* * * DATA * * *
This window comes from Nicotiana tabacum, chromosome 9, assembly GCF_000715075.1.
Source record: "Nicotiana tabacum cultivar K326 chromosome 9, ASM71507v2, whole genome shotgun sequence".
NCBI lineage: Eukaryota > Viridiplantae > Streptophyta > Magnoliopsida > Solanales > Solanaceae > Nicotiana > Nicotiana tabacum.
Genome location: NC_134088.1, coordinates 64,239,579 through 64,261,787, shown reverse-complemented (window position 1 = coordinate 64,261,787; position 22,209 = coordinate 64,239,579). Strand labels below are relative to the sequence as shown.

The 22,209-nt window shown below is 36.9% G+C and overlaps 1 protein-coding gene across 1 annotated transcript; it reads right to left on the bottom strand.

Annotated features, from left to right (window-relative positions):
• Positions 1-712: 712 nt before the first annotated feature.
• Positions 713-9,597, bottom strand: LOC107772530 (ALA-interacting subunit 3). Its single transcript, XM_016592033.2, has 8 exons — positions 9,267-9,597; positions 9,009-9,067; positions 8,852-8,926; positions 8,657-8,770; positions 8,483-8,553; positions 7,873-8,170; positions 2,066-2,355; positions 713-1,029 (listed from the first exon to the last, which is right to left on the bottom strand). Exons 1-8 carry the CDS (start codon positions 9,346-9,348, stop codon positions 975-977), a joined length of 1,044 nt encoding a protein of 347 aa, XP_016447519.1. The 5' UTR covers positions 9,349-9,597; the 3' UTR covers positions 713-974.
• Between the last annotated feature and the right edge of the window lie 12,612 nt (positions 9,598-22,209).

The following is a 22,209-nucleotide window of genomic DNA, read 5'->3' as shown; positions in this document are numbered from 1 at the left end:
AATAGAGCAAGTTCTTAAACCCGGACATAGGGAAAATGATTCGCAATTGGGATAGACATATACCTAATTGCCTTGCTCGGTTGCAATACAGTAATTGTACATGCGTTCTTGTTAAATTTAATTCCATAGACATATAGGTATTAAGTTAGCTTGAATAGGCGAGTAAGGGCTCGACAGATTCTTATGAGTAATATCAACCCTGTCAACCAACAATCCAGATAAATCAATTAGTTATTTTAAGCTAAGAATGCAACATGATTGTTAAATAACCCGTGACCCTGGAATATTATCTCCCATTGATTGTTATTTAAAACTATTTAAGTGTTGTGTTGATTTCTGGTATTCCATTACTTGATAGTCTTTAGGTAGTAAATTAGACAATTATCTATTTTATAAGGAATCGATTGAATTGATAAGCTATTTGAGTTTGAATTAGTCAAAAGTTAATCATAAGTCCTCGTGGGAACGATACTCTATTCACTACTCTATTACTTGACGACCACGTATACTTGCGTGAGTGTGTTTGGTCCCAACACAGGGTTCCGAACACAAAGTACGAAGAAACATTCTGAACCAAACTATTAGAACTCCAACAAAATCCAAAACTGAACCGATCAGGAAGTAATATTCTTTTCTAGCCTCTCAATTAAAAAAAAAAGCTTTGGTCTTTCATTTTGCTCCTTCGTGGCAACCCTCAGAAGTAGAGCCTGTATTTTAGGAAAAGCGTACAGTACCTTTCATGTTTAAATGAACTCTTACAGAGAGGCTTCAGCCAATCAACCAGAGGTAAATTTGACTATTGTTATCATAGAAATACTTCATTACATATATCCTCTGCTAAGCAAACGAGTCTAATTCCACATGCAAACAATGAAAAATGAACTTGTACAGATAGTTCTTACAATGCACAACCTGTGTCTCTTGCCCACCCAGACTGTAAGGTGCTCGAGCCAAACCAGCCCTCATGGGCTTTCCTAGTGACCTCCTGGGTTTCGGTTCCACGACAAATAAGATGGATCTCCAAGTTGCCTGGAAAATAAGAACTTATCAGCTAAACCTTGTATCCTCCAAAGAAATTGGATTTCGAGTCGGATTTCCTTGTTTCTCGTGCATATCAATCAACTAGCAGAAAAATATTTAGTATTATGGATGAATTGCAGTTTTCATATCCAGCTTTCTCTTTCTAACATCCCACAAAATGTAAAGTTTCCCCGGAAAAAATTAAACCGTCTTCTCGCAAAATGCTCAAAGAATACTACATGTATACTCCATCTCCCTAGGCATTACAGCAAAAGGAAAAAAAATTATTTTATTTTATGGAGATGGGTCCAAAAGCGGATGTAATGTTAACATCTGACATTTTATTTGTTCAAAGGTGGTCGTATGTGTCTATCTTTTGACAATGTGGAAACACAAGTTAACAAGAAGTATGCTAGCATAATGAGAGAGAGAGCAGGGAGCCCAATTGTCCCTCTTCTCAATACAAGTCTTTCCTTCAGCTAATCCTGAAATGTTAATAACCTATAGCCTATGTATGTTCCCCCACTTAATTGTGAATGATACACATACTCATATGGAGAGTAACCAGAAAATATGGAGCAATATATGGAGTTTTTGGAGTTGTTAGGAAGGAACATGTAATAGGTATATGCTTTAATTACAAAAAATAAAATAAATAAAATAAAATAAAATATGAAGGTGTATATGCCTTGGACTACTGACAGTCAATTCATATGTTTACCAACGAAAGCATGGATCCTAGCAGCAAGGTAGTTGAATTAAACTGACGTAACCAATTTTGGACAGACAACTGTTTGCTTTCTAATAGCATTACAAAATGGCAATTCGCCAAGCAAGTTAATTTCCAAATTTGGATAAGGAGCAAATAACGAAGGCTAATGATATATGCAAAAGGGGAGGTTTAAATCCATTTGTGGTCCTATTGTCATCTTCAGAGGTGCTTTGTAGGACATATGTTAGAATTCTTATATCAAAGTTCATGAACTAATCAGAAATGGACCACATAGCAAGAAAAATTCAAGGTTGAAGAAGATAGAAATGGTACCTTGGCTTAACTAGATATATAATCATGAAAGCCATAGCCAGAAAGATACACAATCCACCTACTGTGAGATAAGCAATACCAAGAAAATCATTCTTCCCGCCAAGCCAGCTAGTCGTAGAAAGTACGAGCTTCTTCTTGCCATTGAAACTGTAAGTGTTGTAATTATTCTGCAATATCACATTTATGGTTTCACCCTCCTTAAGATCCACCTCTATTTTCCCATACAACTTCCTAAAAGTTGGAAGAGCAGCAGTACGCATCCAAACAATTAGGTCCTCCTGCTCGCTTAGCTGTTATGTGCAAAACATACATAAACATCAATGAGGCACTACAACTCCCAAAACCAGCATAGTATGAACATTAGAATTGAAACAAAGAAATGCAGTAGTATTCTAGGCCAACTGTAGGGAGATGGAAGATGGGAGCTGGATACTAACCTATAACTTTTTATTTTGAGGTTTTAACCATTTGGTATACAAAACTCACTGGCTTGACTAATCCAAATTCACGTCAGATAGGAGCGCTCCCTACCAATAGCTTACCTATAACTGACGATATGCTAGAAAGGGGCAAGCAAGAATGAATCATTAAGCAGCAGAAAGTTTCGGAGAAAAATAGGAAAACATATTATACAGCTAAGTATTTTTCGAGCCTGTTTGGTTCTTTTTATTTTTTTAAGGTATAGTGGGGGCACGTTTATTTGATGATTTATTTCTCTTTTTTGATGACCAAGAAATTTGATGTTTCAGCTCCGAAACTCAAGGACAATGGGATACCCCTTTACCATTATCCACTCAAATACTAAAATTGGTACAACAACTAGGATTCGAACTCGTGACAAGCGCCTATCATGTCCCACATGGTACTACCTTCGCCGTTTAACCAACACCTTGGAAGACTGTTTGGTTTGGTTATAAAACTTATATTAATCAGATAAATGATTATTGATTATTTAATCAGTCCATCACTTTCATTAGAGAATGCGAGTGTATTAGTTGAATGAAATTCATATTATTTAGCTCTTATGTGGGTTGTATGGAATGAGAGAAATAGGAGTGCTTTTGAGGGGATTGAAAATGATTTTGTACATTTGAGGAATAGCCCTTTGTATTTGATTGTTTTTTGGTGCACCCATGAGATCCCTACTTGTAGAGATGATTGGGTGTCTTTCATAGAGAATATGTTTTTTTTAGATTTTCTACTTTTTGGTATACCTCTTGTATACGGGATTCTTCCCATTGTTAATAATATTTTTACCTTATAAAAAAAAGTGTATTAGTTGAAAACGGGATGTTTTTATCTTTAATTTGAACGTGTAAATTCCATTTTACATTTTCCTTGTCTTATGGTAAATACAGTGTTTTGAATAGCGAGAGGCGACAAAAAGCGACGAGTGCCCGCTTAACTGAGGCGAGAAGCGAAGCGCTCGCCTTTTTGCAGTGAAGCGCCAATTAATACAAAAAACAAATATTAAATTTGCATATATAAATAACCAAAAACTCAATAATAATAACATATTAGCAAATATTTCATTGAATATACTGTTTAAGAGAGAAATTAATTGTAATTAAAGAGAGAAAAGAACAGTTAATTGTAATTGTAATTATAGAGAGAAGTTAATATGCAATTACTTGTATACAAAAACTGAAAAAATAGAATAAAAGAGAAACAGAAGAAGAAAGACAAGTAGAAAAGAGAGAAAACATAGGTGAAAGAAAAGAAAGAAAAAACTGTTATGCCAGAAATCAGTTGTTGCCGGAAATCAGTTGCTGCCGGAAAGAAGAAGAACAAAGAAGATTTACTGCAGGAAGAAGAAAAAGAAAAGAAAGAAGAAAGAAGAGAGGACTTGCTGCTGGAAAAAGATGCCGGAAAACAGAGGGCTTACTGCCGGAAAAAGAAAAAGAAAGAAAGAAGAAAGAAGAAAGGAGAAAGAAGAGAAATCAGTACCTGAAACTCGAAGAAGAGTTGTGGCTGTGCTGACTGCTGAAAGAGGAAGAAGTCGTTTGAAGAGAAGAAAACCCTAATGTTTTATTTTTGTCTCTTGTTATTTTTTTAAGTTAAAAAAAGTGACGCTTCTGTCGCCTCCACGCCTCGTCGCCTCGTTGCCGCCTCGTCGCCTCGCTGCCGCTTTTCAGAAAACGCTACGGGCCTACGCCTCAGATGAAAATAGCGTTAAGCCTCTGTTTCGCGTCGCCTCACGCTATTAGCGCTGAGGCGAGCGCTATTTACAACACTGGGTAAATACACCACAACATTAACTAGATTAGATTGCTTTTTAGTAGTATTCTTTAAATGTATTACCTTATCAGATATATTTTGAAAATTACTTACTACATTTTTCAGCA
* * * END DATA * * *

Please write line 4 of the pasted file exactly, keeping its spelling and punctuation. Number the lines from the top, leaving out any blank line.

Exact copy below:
Genome location: NC_134088.1, coordinates 64,239,579 through 64,261,787, shown reverse-complemented (window position 1 = coordinate 64,261,787; position 22,209 = coordinate 64,239,579). Strand labels below are relative to the sequence as shown.